Tyson Fury ends Wladimir Klitschko's 11-year unbeaten streak, celebrates by singing Aerosmith

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Tyson Fury (2L) celebrates after defeating Wladimir Klitschko (L). (Getty)
Tyson Fury (2L) celebrates after defeating Wladimir Klitschko (L). (Getty)

Tyson Fury talked a good game and did even better backing it up as he ended Wladimir Klitschko’s long reign over the heavyweight division with a unanimous decision victory in Dusseldorf, Germany, to take home the WBA, IBF, WBO, IBO and The Ring heavyweight titles.

Just as he said he would, the 27-year-old with a colorful personality made it clear that he would be the one to end the Klitschko’s decade-plus supremacy at the top of the food chain. And when he was finished talking with his fists, and the ESPIRIT Arena full of pro-Klitschko fans sat in disbelief at what transpired, Fury decided to stop jawing and sang a rendition of Aerosmith’s “I Don’t Want To Miss A Thing” to his wife.

It was a fitting end to what had been quite the interesting promotion leading up to the heavyweight tilt as Fury did everything he could to get under the skin of Klitschko. His colorful antics including dressing up as Batman and spewing a number of one-liners more fitting for a standup comedian than a fighter. Serenading his wife with an Aerosmith tune was probably the least peculiar thing he could have done.

But what wasn’t peculiar was what took place in the ring as Tyson Fury – who is named after hard-hitting heavyweight legend Mike Tyson – used his size and speed to make Klitschko (64-4) look every bit of his 39 years. Standing at 6-foot-9 with an 85-inch reach (compared to Klitschko’s 6-foot-6 frame with an 81-inch reach), Fury (25-0) worked behind a long jab to keep the Ukrainian off balance. The action was limited but Fury was more effective as he landed 86 of 371 punches to Klitschko’s 52 of 310 punches.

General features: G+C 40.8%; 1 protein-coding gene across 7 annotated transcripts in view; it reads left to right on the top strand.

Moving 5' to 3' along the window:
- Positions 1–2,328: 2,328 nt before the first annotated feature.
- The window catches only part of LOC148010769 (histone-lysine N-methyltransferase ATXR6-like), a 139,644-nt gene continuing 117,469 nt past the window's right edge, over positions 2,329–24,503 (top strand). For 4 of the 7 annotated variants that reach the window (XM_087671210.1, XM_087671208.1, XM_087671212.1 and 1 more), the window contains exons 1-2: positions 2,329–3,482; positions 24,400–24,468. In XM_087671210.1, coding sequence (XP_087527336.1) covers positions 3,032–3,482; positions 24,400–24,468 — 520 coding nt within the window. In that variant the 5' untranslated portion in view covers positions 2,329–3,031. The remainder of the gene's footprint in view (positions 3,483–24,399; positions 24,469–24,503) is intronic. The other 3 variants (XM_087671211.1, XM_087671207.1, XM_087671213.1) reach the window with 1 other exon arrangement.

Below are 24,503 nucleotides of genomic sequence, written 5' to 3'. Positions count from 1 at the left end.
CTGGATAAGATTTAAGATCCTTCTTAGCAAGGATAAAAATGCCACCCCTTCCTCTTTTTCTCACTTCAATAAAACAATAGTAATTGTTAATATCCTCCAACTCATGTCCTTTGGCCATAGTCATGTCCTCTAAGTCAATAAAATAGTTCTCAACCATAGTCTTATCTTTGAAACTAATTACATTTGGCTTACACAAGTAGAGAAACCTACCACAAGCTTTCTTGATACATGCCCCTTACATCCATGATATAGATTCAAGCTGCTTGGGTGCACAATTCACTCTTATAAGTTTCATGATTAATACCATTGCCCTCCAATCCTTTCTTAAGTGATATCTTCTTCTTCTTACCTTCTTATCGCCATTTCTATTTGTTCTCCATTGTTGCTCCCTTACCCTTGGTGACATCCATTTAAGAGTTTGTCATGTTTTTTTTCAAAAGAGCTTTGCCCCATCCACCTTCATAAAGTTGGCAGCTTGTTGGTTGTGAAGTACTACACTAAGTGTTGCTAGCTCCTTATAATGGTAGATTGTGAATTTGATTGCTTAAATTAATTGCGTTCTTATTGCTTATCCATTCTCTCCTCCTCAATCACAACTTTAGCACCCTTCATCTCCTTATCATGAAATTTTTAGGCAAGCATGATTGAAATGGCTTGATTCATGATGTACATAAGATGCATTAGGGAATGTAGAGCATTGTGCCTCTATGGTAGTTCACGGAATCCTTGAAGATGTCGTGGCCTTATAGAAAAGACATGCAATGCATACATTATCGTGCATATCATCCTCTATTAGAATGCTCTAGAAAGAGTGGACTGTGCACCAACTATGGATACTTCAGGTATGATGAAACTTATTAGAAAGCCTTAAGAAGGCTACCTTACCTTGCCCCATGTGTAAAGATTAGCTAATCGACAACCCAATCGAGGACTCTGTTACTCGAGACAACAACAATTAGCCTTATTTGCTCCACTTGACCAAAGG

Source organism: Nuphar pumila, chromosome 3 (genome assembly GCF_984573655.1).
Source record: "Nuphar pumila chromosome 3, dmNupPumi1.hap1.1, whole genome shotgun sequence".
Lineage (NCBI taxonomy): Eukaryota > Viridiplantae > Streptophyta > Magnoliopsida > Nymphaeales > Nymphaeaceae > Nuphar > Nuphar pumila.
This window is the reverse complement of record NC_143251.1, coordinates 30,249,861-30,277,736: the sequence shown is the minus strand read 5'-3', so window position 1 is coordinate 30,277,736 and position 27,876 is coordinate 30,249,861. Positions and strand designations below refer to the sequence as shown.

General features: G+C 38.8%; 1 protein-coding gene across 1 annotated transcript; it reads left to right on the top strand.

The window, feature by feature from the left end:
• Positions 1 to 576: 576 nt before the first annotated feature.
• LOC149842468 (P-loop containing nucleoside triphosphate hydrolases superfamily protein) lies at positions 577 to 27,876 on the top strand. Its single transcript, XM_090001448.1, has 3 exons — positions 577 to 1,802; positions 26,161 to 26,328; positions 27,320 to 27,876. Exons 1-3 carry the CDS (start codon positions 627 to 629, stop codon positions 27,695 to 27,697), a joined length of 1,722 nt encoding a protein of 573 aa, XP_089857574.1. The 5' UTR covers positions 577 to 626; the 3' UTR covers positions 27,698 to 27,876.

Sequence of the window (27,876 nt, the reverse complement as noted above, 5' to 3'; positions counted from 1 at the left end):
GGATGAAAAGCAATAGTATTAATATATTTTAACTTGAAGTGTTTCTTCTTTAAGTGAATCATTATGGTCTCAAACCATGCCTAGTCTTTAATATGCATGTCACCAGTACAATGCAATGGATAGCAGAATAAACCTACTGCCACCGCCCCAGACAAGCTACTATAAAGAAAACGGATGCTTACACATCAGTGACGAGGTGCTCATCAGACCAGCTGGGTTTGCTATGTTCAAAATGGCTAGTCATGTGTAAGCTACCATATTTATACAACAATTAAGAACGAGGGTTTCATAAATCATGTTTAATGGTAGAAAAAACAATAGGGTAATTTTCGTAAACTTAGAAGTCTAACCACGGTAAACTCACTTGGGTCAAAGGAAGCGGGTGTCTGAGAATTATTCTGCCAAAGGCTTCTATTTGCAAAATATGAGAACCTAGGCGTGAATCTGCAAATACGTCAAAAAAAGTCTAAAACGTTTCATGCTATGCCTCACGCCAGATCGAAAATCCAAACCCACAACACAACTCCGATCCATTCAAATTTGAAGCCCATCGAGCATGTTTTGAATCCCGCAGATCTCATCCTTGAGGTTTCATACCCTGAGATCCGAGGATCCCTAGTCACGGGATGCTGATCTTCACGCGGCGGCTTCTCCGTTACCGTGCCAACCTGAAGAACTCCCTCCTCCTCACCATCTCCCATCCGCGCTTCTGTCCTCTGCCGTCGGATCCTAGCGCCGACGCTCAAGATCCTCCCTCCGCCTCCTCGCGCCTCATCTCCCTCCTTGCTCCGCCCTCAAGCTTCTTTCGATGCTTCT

What led to Klitschko’s abysmal output is anyone’s guess, but Fury proved to be the busier fighter and was just as animated inside of the ring as he was leading up to the fight. He talked while being light on his toes as Klitschko was unable to let the right hand go or do anything with the tentpole jab that he has been known to utilize in order to set up his power shots.

Tyson Fury punches Wladimir Klitschko during their heavyweight title fight. (AP)
Tyson Fury punches Wladimir Klitschko during their heavyweight title fight. (AP)

Fury wasn’t terribly dominant, although he did have his moments towards the end of the fight. Klitschko’s trainer, Johnathon Banks, tried to put a fire under his fighter after the 10th round by stating that a knockout was needed, but Klitschko simply wouldn’t oblige as the fight ended and Fury had his hand raised with scores of 116-11, 115-112 and 115-112. Fury’s victory cracks the heavyweight division wide open and opens the door to a possible intriguing showdown with current WBC titleholder Deontay Wilder.

"This is a dream come true," said a tearful Fury, who himself doubted that he could win a decision against Klitschko. "It's hard to come to foreign countries and get decisions. It just means so much to me to come here and get the decision."